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Let $U \subseteq \mathbb{R}^2$ be an open neighborhood of $(0,0) \in \mathbb{R}^2$. Let $F: U \to \mathbb{R}$ be a three times continuous differentiable function with $D_2F(0,0) \neq 0$. It exists a function $g:(- \varepsilon, \varepsilon) \to \mathbb{R}$ for a $\varepsilon > 0$ with $g(0) = 0$ and $F(x,g(x)) = 0$ for all $x \in (- \varepsilon, \varepsilon)$.

Now I have to show that $g$ is three times continuous differentiable in a neigborhood of $0 \in \mathbb{R}$ and I have to find formulas for $g', g''$ and $g'''$ that depend only on $g$ and the derivatives of $F$.

The last part should be easy, since we can write $g'(x)=- \frac{D_1F(x,g(x))}{D_2F(x,g(x))}$. $g''$ and $g'''$ can be calculated by differentiation of the previous derivative.

So my question is how to prove that $g$ is three times continuous differentiable in a neighborhood of $0 \in \mathbb{R}?$ I would appreciate some hints/ help.

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    $\begingroup$ $g$ is $C^3$ because $F$ is. If you differentiate the formula implicitly, solve for $g'$, you will find the the RHS is $again$ differentiable (because $F$ is). Then, rinse and repeat! Conclusion: $g$ is as many times differentiable as $F$ is. For a formal proof by induction, see Pugh p 286 $\endgroup$ – Matematleta Jan 12 '20 at 16:45
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Differentiability of $g$ in a neighbourhood of $0$ is one of the implications of the implicit function theorem.

So you can differentiate $F(x,g(x)) = $ in a whole neighbourhood of $x=0$:

$$F_1(x,g(x)) =- F_2(x,g(x)) g^\prime(x)$$ By assumption and continuity of $D_2F$ and $g(x)$, $D_2F(x,g(x)) \neq 0$ in a neighbourhood of $x=0$, so this can be solved for $g^\prime(x)$ in a neighbourhood of $0$. If you do that you will arrive at an equation $g^\prime(x) = $ something of class $C^1$ (it's not difficult, you already did it, but I want to leave something to do for you...).

So $g$ is $C^2 $ in a neighbourhood of $0$. Differentiate once more to conclude it's even $C^3$.

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  • $\begingroup$ So the clue is to assume that $g$ is differentiable and to show that we can write it as something of class $C^1$ so it really is? $\endgroup$ – Ludwig M Jan 12 '20 at 16:42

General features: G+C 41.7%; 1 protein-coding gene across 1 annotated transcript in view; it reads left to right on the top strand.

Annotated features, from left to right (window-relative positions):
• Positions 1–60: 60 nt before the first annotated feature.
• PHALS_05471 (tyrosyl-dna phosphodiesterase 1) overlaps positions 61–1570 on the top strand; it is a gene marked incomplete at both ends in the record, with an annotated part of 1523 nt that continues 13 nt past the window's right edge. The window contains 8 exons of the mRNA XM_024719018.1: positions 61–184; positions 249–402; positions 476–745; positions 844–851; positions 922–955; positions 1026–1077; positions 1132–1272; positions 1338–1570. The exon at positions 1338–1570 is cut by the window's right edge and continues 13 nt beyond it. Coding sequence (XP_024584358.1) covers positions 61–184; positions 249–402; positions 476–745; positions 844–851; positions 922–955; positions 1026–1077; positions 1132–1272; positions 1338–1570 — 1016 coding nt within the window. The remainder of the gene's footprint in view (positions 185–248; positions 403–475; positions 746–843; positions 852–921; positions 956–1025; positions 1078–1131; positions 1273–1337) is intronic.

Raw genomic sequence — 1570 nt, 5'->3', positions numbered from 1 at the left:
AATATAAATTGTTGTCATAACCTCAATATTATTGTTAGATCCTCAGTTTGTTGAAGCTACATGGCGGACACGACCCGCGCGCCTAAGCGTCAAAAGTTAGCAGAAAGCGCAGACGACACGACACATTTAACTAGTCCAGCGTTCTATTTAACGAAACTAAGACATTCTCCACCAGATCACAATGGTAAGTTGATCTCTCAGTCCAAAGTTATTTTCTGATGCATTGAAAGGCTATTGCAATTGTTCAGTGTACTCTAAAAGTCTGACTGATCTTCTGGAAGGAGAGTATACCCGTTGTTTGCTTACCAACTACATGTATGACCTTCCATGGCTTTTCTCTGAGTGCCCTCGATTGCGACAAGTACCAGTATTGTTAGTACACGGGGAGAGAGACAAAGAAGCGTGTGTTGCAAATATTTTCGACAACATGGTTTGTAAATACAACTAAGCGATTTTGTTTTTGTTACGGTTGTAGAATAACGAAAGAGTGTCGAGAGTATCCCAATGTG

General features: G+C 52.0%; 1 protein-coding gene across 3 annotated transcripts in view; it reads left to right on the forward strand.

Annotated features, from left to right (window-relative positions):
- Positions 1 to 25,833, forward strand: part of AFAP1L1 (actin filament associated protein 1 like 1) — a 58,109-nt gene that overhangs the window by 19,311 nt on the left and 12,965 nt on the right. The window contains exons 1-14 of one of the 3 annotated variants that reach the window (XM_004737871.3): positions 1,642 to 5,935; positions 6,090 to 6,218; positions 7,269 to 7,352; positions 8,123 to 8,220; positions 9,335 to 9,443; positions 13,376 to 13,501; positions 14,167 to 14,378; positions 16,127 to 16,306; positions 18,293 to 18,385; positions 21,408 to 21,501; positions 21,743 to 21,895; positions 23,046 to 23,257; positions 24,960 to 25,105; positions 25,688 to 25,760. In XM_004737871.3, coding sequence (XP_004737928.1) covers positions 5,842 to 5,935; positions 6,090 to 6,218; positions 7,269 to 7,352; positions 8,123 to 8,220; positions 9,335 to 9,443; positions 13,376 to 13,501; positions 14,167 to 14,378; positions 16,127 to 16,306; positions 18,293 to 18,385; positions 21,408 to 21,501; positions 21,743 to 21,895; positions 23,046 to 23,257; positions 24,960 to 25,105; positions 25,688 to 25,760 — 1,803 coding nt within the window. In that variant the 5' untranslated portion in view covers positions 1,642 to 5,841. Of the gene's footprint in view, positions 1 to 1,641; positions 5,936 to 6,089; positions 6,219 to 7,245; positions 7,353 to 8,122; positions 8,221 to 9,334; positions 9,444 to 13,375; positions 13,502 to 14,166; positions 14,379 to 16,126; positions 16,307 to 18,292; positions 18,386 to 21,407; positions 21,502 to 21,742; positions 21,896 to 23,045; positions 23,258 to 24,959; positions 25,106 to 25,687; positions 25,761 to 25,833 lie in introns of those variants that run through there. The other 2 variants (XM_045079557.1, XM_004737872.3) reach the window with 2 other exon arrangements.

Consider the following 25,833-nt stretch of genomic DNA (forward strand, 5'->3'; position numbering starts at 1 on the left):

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    $\begingroup$ @lambda As far as I'm concerned the clue is to fully exploit the power of the implicit function theorem, which tells you something about a whole neighbourhood of the the point in question (including differentiability of $g$). Once you know that $g$ is $C^1$ and that you can solve for $g$ (which is also only true since the conclusion of the implicit function theorem holds in a whole neighbourhood) the rest is just formal reasoning. $\endgroup$ – Thomas Jan 12 '20 at 16:45
  • $\begingroup$ The point is that when you solve for $g'$ the result is $again$ differentiable, so $g''$ exists. $g$ is as many times differentiable as $F$ is. Pugh has a nice proof by induction of this fact. $\endgroup$ – Matematleta Jan 12 '20 at 16:47
  • $\begingroup$ @Matematleta well, partly. If you look closely at the question of the OP you will note that he already solved for $g^\prime$. The point here, imho, is that people are often ignorant about the fact that the implicit function theorem is a statement which is valid in a whole neighbourhood of $0$. Without this observation you cannot conclude differentiability of $g^\prime$, because for differentiability you (usually) need an open set. $\endgroup$ – Thomas Jan 12 '20 at 16:51
  • $\begingroup$ Yes, indeed. But this follows directly from the proof of the theorem. My point was only that $g$ is $C^r$ whenever $F$ is. Rudin only proves the $C^1$ case. My favorite proof is the one in Loomis' book. And of course, as you point out. you always need to observe that $g$ is defined in some open nbhd of $0.$ In fact, otherwise $g$ would not be interesting at all! $\endgroup$ – Matematleta Jan 12 '20 at 16:56

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